Rose is sick and cuddled up in my bed with a cold. Patrick is frying up some hashbrowns for us. Home-grown organic potatoes from the farm with Redmonds Real Salt. Our favorite comfort food. We tell him it is too bad to be cursed by being the hashbrown king. No one fries up hashbrowns as well as Patrick. Crispy. Tender in the middle. Perfectly salted. He only hesitated a minute when Rose and I pleaded from our comfortable spot on the bed, the two of us with books and him on the computer.
Is there anything better than a fried, crispy homegrown potato?
We need some comfort food because we have been having a pretty hard grief week. All the literature, the grief counselor, our friends who have walked this journey before us, have told us that each season brings new waves of pain. Funny the things that trigger the pain.
For me, cleaning out the old homeschool curriculums was about more than I could take. Wow. I had no idea it would stir up so many things. I found old card Philip had written to me. Thought about how he would never write me another birthday or anniversary card. Found old stories and nature journal entries written by the kids over the years. Thought about how our life has changed and we won't be doing nature journals like we used to. Set up the bakery ingredient shelves. Worked on business strategy. Got tired. Thought about how I don't have another grownup in the picture to help share the financial burdens of the family anymore.
So many different things to grieve.
I didn't want to write about it in the middle of the hard stuff because it was too painful. But now that I am a couple of days out, it is a little easier, and I decided that for those other grievers out there (or future grievers, as we all have to grieve at some point or another), I would share a bit about grieving on the farm this week.
I cried pretty darn hard. There were days that I wailed. Sobbed. Moaned and groaned and threw up my hands to God. There were moments all I could do was say "Jesus." It hurt.
I was a bit taken aback and surprised that we had such a raw week of pain. The kids felt it too. We all occasionally felt mean, cranky, out of sorts, and mostly miserable. Because I had gone through most of my pain while here at the house alone, when I saw it surface in the kids, somehow it was recognizable. There were moments when I would take a child in the lap, hold her and let her weep, because she was so sad. All I did was rock and cry and say I miss him too.
Other moments I scolded and fussed.
It was hard.
One child told me he was cleaning his room and found an old birthday card that Dad had written him. It made him depressed and pain-filled for days.
The season has changed and we are experiencing a new era without Philip. The leaves are blowing away, the wind has returned, the cold is here and Philip isn't. All is new. We are having to figure out how to navigate life in our world in a new way.
It is hard.
The bread still has to be baked. The bills still have to be paid. Ingredients have to be ordered. Chickens have to be fed. Buses have be be caught. Homework done. Meals have to be made.
We walk onward. We read stories. We live. But it is occasionally very hard. Especially when six living people have to bump into each other's grief on a daily basis.
I thank God for our dear friends who do not grow tired of us. Who contine to lovingly support us and to listen and to help and to bear with. One might think that at this point we would be healed. We are doing well. We are surviving and thriving and working and healing. But not yet healed.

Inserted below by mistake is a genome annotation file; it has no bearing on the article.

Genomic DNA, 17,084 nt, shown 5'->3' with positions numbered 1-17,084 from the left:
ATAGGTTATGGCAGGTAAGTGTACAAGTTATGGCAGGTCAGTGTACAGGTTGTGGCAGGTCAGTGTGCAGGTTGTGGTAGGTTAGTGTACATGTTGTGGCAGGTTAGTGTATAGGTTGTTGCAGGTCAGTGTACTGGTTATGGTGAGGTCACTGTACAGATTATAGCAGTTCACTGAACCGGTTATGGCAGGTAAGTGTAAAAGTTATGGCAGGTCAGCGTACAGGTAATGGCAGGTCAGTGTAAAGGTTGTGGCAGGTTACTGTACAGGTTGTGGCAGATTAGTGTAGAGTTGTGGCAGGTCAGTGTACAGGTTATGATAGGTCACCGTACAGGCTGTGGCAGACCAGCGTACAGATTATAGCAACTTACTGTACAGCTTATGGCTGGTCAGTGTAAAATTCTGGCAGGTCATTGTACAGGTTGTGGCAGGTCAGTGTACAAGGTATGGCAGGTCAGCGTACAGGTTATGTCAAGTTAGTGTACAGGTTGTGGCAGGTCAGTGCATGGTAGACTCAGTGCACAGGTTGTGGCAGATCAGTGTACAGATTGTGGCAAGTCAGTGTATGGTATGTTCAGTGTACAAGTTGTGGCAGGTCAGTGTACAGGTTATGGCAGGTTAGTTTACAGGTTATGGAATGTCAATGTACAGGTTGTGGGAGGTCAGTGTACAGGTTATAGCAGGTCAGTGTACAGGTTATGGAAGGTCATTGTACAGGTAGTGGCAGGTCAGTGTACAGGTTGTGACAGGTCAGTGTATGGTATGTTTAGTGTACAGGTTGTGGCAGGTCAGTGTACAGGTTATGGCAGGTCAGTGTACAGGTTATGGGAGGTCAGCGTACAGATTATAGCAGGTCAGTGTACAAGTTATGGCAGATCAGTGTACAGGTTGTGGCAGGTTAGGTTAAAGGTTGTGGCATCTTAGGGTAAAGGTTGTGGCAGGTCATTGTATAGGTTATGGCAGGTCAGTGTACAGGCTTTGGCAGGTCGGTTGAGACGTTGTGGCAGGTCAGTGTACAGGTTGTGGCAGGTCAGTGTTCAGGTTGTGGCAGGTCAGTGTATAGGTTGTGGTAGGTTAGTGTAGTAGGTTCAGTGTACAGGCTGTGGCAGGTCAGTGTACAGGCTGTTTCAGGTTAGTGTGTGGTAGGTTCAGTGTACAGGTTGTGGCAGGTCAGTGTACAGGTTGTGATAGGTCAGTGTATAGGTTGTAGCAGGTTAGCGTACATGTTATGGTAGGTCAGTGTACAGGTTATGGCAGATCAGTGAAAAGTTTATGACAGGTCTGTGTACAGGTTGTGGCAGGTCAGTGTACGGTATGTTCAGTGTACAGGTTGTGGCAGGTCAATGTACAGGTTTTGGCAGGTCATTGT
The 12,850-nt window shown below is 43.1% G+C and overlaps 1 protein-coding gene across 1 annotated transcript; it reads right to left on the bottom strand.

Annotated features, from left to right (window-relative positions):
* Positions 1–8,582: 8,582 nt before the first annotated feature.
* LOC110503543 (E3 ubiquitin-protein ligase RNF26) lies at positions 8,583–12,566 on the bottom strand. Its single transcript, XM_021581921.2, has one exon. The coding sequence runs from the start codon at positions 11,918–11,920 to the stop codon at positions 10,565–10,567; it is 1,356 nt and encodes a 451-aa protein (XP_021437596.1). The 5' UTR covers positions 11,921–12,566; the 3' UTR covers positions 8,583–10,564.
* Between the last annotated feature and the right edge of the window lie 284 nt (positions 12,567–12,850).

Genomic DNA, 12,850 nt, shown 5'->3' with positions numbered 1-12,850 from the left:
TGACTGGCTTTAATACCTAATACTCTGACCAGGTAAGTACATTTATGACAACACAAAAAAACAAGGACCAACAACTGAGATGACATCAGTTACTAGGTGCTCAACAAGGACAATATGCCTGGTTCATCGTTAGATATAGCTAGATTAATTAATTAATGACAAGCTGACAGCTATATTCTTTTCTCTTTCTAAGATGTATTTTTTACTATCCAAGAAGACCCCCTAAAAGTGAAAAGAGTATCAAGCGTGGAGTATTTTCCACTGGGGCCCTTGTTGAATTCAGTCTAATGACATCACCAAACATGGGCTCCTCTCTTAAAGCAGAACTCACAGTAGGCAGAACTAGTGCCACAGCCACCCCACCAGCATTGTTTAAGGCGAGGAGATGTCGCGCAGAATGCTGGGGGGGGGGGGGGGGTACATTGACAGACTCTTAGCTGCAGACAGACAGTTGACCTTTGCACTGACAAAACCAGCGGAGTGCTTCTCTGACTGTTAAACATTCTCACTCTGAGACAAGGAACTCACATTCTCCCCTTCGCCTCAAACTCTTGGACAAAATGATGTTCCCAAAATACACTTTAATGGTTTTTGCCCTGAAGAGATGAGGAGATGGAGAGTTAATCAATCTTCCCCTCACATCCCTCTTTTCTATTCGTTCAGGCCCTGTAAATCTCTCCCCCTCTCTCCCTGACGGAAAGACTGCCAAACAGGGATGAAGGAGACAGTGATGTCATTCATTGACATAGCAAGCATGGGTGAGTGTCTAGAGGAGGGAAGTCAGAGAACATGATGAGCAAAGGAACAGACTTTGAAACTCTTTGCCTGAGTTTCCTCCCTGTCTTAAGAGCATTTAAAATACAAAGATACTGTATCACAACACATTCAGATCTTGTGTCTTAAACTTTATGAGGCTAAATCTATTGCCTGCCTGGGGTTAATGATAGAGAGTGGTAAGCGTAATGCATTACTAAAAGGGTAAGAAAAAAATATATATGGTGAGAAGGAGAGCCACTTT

You know the awakeness I mentioned the other day? Another level of grief anesthesia has worn off and with that a new level of pain. I am feeling MUCH better today, but that feeling better has come after buckets and HOURS of tears.
Feeling is hard work.
I don't even know why I am sharing all this stuff, except for the fact that there are grieving people who read this blog who see all the stuff we do on the farm and might mistakenly get the idea that there is a way to get through grief without ending up a puddle on the floor wailing occasionally. We thank God for the capacity to keep moving, but I must acknowledge that we are sometimes moving while weeping and wailing. And sometimes we aren't moving, but are sitting in a puddle in the middle of the floor.
All that said, there are moments of extreme joy these days. And pleasure. And gratitude. We do smile. And enjoy amazing miracles. Like hashbrowns made from our potatoes. From potatoes grown on the farm during a time when we really shouldn't have had the wherewithal to even plant potatoes. But miraculously we did. And somehow got them harvested. And cooked.
The main reason I wanted to post tonight is to mention the amazing sight out my window this evening. Just as the sun set, I looked out to the east and saw the most beautiful gift. A pink wash spread over the ridge, the fields, the garden. It reminded me of one of my favorite paintings in the Metropolitan Museum of Art. I can't tell you the artist or the name of the painting, but it is a small one. Tiny, compared to the huge masterpieces. It is harvest time, and I bet you a dollar it was painted in late October. The fields and the harvested hay are green and brown and golden and orange and a pink wash spreads over everything.
And for a moment this evening, I felt an intimate connection with that artist, long dead, and felt washed in beauty. And felt that even after all the tears and pain of my own grief, and my dear precious children, there is joy. And life. And goodness.
But now, I better go finish those hashbrowns. And enjoy a movie with the kids. Goodnight.